Whereas some cells (for example, cardiac and skeletal muscle fibers, CNS neurons) last a lifetime, others (for example, epithelial and glandular cells, erythrocytes) have limited life-spans, at the end of which they are genetically programmed for self-destruction by apoptosis, usually to be replaced by others formed by mitosis from surviving cells. Apoptosis also plays an essential role in morphogenesis and tissue homeostasis by eliminating transitory organs and tissues (for example, pronephros and mesonephros) and cells formed in excess of bodily needs during embryogenesis, as well as cells that have been damaged or virally infected. Cells in tissue cultures spontaneously undergo apoptosis after about 50 cell divisions. In contrast to cell death caused by injury, infection, or circulatory impairment, apoptosis elicits no inflammatory response in adjacent cells and tissues. Features of apoptosis detectable by histologic and histochemical methods include cell shrinkage, due chiefly to dehydration; increased membrane permeability, with a rise in intracellular calcium and a fall in pH; nuclear and cytoplasmic condensation; endolytic cleavage of nuclear DNA into oligonucleosomal fragments; and ultimately formation of apoptotic bodies, which are absorbed and removed by macrophages. Besides being due to genetic programming, apoptosis can be induced by injury to cellular DNA, as by irradiation and some cytotoxic agents used to treat cancer. It can be suppressed by naturally occurring factors (for example, cytokines) and by some drugs (for example, protease inhibitors). Apoptosis typically does not occur in malignant cells. Such cells therefore escape the destiny of their nonmalignant precursor cells and are said to be immortal. Immortalization can occur in various ways. The BCL2 gene, present in many cancers, directs the production of an enzyme that blocks apoptosis and immortalizes affected cells. Injury to DNA normally triggers apoptosis by activating the p53 tumor suppressor gene, which is missing or mutated in about one half of all human cancers. Cells that lack this gene can survive chemotherapy and irradiation intended to destroy cancer cells. Failure of apoptosis to occur is also involved in some degenerative diseases, including lupus erythematosus, and may be responsible for cellular damage caused by certain viruses, including HIV. Apoptosis has thus far been observed only in animal cells.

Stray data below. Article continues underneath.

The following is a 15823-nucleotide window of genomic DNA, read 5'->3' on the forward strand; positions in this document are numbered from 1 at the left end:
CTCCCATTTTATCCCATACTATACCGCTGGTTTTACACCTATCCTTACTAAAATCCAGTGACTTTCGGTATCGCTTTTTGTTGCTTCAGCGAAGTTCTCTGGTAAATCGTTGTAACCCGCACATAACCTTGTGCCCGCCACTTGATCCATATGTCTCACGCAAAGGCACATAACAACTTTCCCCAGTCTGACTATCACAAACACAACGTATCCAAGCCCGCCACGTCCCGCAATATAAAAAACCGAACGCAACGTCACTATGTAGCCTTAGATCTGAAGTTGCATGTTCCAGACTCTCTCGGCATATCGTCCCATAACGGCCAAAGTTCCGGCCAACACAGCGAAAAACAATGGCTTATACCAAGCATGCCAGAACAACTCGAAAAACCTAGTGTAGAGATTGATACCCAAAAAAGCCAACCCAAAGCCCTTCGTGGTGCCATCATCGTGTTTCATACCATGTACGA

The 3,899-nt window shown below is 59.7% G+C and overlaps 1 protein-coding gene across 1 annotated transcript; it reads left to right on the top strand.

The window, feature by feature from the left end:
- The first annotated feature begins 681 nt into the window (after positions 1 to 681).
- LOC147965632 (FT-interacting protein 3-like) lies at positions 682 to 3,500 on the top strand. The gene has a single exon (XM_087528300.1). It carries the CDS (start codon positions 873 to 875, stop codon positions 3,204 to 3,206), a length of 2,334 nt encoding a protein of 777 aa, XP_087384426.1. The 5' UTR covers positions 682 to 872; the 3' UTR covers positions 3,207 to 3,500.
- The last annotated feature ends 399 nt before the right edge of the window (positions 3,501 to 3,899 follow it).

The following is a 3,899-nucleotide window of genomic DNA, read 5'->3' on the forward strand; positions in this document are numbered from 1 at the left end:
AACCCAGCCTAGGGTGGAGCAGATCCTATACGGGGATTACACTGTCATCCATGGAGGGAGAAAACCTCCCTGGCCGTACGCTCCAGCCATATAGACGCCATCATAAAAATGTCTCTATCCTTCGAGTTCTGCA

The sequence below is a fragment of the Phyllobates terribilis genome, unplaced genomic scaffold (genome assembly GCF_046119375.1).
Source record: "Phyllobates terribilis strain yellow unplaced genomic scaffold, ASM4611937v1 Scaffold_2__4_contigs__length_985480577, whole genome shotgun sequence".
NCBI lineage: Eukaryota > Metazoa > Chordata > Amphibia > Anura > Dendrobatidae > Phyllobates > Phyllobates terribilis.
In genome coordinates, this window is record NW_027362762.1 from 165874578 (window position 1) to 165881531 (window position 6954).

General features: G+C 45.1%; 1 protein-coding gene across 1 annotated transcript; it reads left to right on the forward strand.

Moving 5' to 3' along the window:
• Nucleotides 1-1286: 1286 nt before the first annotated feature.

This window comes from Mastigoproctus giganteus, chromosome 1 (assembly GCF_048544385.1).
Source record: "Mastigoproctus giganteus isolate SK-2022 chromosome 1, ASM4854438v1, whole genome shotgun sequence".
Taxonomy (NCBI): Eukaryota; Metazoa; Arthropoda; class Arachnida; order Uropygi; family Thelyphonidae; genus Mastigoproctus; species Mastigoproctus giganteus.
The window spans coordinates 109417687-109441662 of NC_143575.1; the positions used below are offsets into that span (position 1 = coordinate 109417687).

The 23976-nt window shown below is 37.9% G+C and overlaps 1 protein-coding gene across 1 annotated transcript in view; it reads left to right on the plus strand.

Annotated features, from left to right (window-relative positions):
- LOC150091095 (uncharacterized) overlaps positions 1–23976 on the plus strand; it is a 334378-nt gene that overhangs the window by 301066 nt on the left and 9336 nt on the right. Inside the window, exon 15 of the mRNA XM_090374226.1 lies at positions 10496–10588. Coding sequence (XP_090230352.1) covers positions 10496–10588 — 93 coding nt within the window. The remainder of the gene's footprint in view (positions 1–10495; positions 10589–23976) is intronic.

programmed cell death



An intrinsic, highly complex programme of auto-orchestrated cell death, which is as complex and important as proliferation. Apoptosis is morphologically characterised by chromatin condensation and DNA degradation, and is a mechanism used by the immune system for antigen-induced clonal deletion of cortical thymocytes (i.e., immune tolerance). It is the most common form of eukaryotic cell death in embryogenesis, metamorphosis, tissue atrophy and tumour regression; it is induced by cytotoxic T cells, NK and killer cells, lymphotoxins, Ca2+, glucocorticoids, withdrawal of interleukins, heat shock, viral infection, oxidants, free radicals, by some monoclonal antibodies (e.g., APO-1), chemotherapeutic agents (e.g., bleomycin, cisplatin, cytosine arabinoside, methotrexate, vincristine and others), gamma radiation and UV light. Cells that die by apoptosis do not usually elicit the inflammatory responses seen in necrosis.

Apoptosis is inhibited by physiologic factors (growth factors), extracellular matrix, CD40 ligand, neutral amino acids, zinc, sex hormones, viral genes (e.g., adenovirus E1B, baculovirus p35, EBV LMP-1 and others) and pharmacologic agents (e.g., inhibitors of calpain and cysteine protease and tumour promoters, such as PMA and phenobarbital).

Apoptosis and disease
Defects in apoptosis have been pathogenically linked to AIDS, Alzheimer’s disease and other neurodegenerative phenomena, autoimmune disease, cancer, ischaemic injury, liver toxicity (.g., by alcohol), myelodysplastic syndrome, viral infections and other conditions.


Programmed cell death; deletion of individual cells by fragmentation into membrane-bound particles, which are phagocytized by other cells.
Synonym(s): programmed cell death.
[G. a falling or dropping off, fr. apo, off, + ptosis, a falling]

programmed cell death



Programmed cell death; deletion of individual cells by fragmentation into membrane-bound particles, which are phagocytized by other cells.
Synonym(s): programmed cell death.
[G. a falling or dropping off, fr. apo, off, + ptosis, a falling]

programmed cell death

proposed system of cell death, often including poly(ADP)-ribosylation, ensures that a cell will not survive if it is so badly damaged that its recovery would harm the organism. See also apoptosis.